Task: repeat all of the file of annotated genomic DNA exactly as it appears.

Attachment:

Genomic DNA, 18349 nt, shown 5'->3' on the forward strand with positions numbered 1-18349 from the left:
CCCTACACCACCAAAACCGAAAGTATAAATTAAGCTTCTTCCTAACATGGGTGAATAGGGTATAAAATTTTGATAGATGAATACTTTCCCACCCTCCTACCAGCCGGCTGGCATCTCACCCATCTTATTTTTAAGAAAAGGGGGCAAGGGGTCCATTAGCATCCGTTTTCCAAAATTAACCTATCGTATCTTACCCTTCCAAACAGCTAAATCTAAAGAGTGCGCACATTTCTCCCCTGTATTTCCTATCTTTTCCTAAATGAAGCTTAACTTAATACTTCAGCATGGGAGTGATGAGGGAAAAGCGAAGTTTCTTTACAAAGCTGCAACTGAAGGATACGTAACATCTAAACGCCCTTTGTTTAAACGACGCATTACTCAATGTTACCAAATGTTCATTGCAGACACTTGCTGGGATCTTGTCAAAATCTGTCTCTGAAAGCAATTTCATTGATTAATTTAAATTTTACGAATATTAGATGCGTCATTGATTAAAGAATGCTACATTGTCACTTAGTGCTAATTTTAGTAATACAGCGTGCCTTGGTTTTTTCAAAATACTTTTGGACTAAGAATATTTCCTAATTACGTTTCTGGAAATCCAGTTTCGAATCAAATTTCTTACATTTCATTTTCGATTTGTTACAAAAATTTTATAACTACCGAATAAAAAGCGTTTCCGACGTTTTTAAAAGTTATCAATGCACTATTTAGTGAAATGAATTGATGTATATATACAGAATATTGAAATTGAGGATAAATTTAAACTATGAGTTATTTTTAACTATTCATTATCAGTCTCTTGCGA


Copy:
Genomic DNA, 18349 nt, shown 5'->3' on the forward strand with positions numbered 1-18349 from the left:
CCCTACACCACCAAAACCGAAAGTATAAATTAAGCTTCTTCCTAACATGGGTGAATAGGGTATAAAATTTTGATAGATGAATACTTTCCCACCCTCCTACCAGCCGGCTGGCATCTCACCCATCTTATTTTTAAGAAAAGGGGGCAAGGGGTCCATTAGCATCCGTTTTCCAAAATTAACCTATCGTATCTTACCCTTCCAAACAGCTAAATCTAAAGAGTGCGCACATTTCTCCCCTGTATTTCCTATCTTTTCCTAAATGAAGCTTAACTTAATACTTCAGCATGGGAGTGATGAGGGAAAAGCGAAGTTTCTTTACAAAGCTGCAACTGAAGGATACGTAACATCTAAACGCCCTTTGTTTAAACGACGCATTACTCAATGTTACCAAATGTTCATTGCAGACACTTGCTGGGATCTTGTCAAAATCTGTCTCTGAAAGCAATTTCATTGATTAATTTAAATTTTACGAATATTAGATGCGTCATTGATTAAAGAATGCTACATTGTCACTTAGTGCTAATTTTAGTAATACAGCGTGCCTTGGTTTTTTCAAAATACTTTTGGACTAAGAATATTTCCTAATTACGTTTCTGGAAATCCAGTTTCGAATCAAATTTCTTACATTTCATTTTCGATTTGTTACAAAAATTTTATAACTACCGAATAAAAAGCGTTTCCGACGTTTTTAAAAGTTATCAATGCACTATTTAGTGAAATGAATTGATGTATATATACAGAATATTGAAATTGAGGATAAATTTAAACTATGAGTTATTTTTAACTATTCATTATCAGTCTCTTGCGA